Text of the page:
Excerpted and reprinted with permission from S’VARA 2:1 (1991).
The Jewish rationale for defensive war emerges in a talmudic discussion of when it is permissible to wage war on the Sabbath:
“Rav Judah stated in the name of Rav: ‘If foreigners besieged Israelite towns, it is not permitted to sally forth against them or to desecrate the Sabbath in any other way on their account,’ and a Tannaitic source teaches the same thing. This, however, applies only where they came for the sake of money matters, but if they came with the intention of taking lives, the people are permitted to sally forth against them with their weapons and to desecrate the Sabbath on their account. Where the attack, however, was made on a town that was close to a frontier [the loss of which would constitute a strategic danger to the other parts of the country], even though they did not come with any intention of taking lives but merely to plunder straw or hay, the people are permitted to sally forth against them with their weapons and to desecrate the Sabbath on their account.” (Eruvin 45a)
Why is Self-Defense Permitted?
This passage establishes a justification for engaging in a category of war not mentioned in Deuteronomy 20 or in the talmudic analysis of obligatory and discretionary wars. Significantly, there is no explicit, biblical justification for engaging in defensive war. The rabbis do establish a duty of self‑defense for each individual on the basis of Exodus 22:1. As the Talmud puts it, “[I]f someone comes to kill you, get up early in the morning to kill him first.” (Berakhot 58a; Yoma 85b; Sanhedrin 72a) Because each individual has both the right and the obligation of self‑defense, one might reasonably infer that the community does likewise.
Rabbi J. David Bleich, however, points out that there are significant problems in justifying defensive war in that way because of the restrictions placed upon the individual’s right of self‑defense. Even if we expand our vision to encompass the obligation that each Jew has to intervene to stop a pursuer (rodef) from killing another person, we cannot, according to R. Bleich, find grounds from such instances of individual action to justify defensive war on this basis.
Bleich gives three reasons for his claim. First, because the obligation to stop the pursuer does not apply when that would endanger one’s own life. Specific sanction beyond application of the law of pursuit is required in order to justify conscription, that is, coercion to endanger one’s life in defending others.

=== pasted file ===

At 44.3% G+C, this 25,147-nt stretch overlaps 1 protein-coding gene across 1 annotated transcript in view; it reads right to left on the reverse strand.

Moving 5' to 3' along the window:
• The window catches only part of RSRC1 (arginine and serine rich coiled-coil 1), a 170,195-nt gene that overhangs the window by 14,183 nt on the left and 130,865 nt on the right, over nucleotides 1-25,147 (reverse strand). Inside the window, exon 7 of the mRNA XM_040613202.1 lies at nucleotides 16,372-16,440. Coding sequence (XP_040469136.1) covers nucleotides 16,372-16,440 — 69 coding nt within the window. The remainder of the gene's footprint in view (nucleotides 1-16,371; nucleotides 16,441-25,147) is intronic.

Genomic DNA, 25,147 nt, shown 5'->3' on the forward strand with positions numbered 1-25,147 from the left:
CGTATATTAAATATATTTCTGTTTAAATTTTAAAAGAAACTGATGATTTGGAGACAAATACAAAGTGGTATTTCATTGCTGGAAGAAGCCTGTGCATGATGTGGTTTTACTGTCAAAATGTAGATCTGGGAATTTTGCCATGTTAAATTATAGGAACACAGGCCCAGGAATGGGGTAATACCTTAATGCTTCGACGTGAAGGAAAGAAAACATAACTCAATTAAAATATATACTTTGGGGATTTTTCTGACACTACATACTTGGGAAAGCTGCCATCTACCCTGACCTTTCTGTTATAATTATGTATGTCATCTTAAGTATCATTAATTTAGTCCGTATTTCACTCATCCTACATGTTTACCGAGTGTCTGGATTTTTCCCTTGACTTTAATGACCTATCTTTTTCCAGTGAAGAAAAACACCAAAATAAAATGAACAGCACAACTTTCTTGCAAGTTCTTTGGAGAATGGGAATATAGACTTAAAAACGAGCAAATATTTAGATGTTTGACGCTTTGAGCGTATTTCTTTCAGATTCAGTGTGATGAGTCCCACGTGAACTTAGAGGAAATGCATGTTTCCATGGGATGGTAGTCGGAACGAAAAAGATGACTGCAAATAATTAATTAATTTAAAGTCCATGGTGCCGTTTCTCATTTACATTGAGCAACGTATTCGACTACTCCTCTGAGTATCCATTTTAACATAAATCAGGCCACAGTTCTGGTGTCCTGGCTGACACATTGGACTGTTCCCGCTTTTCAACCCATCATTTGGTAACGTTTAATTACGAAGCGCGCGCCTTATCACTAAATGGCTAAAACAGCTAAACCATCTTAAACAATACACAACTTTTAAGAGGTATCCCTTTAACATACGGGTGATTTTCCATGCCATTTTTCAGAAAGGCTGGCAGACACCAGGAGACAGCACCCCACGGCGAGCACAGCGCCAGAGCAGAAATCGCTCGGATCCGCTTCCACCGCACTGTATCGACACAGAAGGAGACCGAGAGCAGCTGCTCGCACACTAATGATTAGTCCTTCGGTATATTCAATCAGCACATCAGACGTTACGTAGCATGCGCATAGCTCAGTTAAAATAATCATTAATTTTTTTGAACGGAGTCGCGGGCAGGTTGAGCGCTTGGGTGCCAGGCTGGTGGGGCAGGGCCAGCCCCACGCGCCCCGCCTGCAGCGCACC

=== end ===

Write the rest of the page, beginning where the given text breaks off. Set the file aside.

Second, moreover, the law of pursuit may be invoked only in the face of imminent danger to life, but the Talmud sanctions defensive wars against border settlements even when the marauding forces seek only “straw or hay.” Therefore additional sanction is necessary to justify a defensive war to ward off aggression when danger to life is not imminent.
And finally, under the laws of self-defense and pursuit, the intended victim, and even more so a third party, may stop an attacker only if innocent bystanders will not simultaneously be killed, for as the Talmud says, “How do you know that your blood is redder than the blood of your fellow?” Because war, including defensive war, inevitably involves casualties among noncombatants, however, engaging in defensive war requires justification beyond that extended to an individual’s self‑defense, or to a third party to defend an intended victim.
All of the sources that Bleich cites in restricting the rights of self‑defense and of intervention against a pursuer, however, are medieval. The Talmud itself does not limit these rights in that way.
Indeed, despite the cogent grounds that Bleich raises to discriminate the cases, the Talmud in the passage cited above clearly establishes the right and the duty to engage in defensive war. It does not connect the right and duty of communal self‑defense with individual self‑defense or intervention against a pursuer, but neither does it consider Bleich’s arguments as an impediment against establishing both the right and the duty of communal self‑defense.